Attorneys suffering from mental illness or drug or alcohol addiction could get treatment financed by other lawyers under legislation approved Thursday by the Assembly.
The bill, SB 479 by Senate leader John Burton (D-San Francisco), an attorney and rehabilitated drug addict, passed on a 41-22 vote. It must return to the Senate for a final vote.
Opponents argued that all practicing attorneys in California should not be required to subsidize the treatment of their troubled colleagues.
The bill would direct the state bar to establish a rehabilitation program for lawyers afflicted with drug and alcohol addictions or mental illness. It would be financed by a $10 increase in bar dues.
"We want to clean up our own problem," said Assemblywoman Hannah-Beth Jackson (D-Santa Barbara), an attorney.
Currently, attorneys can have their licenses suspended if the bar rules that they have a substance abuse or mental health problem that interferes with their practice of law. The bill would require these attorneys to attend the rehabilitation program as a condition of getting their licenses back.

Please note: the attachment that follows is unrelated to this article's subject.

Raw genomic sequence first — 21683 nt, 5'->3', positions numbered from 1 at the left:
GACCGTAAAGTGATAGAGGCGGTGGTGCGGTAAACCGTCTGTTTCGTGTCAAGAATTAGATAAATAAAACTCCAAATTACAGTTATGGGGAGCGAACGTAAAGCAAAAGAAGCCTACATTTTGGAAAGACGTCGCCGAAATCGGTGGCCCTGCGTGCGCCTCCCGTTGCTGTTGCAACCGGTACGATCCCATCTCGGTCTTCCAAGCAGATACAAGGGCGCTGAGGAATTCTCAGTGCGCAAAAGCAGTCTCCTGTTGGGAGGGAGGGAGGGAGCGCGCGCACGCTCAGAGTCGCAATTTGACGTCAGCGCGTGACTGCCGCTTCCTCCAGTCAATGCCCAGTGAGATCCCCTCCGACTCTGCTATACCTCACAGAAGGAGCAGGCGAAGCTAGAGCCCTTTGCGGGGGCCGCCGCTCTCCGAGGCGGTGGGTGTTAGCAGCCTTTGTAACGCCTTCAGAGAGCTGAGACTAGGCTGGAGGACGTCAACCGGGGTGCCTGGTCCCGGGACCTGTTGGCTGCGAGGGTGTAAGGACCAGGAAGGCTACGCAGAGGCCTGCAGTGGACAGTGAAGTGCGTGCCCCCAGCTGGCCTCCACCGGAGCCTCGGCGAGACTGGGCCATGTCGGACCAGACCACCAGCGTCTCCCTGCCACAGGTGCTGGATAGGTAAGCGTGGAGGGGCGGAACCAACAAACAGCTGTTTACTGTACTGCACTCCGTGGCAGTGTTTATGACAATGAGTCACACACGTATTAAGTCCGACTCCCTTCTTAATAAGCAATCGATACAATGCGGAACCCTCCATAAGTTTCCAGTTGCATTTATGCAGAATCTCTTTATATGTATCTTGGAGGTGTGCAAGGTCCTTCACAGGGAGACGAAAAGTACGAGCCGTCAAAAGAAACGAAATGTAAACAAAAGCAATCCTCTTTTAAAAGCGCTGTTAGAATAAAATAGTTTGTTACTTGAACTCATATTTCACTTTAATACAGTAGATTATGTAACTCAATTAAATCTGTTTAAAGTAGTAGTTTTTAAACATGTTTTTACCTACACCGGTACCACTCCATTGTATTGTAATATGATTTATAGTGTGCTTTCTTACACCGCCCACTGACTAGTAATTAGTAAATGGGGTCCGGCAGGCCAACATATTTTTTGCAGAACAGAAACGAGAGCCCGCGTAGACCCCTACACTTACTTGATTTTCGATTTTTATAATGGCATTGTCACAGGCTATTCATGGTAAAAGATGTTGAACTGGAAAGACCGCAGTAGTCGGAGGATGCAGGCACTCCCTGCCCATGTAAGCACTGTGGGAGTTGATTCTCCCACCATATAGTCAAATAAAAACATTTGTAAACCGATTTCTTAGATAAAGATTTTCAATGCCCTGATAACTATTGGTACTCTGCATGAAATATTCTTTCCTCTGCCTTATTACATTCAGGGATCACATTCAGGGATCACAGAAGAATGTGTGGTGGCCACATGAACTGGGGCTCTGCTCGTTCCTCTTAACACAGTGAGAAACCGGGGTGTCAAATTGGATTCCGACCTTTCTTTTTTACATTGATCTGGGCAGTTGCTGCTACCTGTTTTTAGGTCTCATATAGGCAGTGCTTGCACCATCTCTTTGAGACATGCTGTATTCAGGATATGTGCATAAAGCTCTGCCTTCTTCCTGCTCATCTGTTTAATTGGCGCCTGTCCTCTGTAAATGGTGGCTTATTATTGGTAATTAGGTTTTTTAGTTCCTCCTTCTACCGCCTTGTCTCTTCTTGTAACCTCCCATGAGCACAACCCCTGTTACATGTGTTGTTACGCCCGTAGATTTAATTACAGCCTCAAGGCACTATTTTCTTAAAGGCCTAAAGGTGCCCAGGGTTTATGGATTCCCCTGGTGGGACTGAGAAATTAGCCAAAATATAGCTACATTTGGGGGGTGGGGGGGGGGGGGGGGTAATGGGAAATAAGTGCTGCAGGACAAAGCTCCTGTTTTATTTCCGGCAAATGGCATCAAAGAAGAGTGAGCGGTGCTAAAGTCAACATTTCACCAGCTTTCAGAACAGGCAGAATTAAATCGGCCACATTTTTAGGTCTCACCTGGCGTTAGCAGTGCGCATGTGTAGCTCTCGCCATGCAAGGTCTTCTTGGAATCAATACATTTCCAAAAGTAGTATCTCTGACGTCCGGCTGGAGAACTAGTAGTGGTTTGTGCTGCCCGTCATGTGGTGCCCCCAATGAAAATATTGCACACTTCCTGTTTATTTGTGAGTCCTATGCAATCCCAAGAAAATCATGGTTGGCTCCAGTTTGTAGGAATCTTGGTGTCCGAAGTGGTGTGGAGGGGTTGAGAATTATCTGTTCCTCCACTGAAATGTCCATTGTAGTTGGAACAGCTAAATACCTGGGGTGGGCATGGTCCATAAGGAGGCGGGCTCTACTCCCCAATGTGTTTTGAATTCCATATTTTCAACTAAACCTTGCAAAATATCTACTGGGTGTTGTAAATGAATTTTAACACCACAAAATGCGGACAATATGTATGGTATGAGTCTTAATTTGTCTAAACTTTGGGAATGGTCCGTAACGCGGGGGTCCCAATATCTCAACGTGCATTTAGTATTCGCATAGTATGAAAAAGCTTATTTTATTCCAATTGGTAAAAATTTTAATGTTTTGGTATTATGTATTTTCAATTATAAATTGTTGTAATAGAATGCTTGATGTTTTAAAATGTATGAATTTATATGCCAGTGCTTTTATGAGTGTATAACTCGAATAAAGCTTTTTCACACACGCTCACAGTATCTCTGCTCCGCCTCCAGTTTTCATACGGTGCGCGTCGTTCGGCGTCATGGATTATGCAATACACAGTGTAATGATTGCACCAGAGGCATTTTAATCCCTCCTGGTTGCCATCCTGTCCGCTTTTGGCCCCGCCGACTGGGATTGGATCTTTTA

In addition, attorneys who are not under investigation by the bar could enter the program voluntarily and keep their identities confidential.
"The program is not merely an adjunct of discipline," said Larry Doyle, chief lobbyist for the state bar. "The idea is to fix the problem before it reaches the disciplinary stage."
Doyle said substance abuse is more prevalent among attorneys than in the general population. He noted that 30% to 40% of the bar's discipline cases involve substance abuse in some way.
Mike Brady, a policy analyst for Burton, said the bill was modeled after an existing program for doctors. Brady said that program is considered a success and returns 74% of its participants to practice.
Legislators opposed to the measure asserted that it was bad policy to use member dues to support a social program, calling it "welfare for lawyers."
"Lawyers can take care of themselves," said Assemblyman Phil Wyman (R-Tehachapi), an attorney.
But supporters countered that the public would also benefit.
Speaker Bob Hertzberg (D-Sherman Oaks), himself an attorney, noted that lawyers can "hurt the public." He said the bill would "ensure the public is protected."
Bar lobbyist Doyle said the program would not become a haven for bad attorneys seeking "absolution." He said that if a lawyer was heading for disbarment, "you're most likely still going to get disbarred."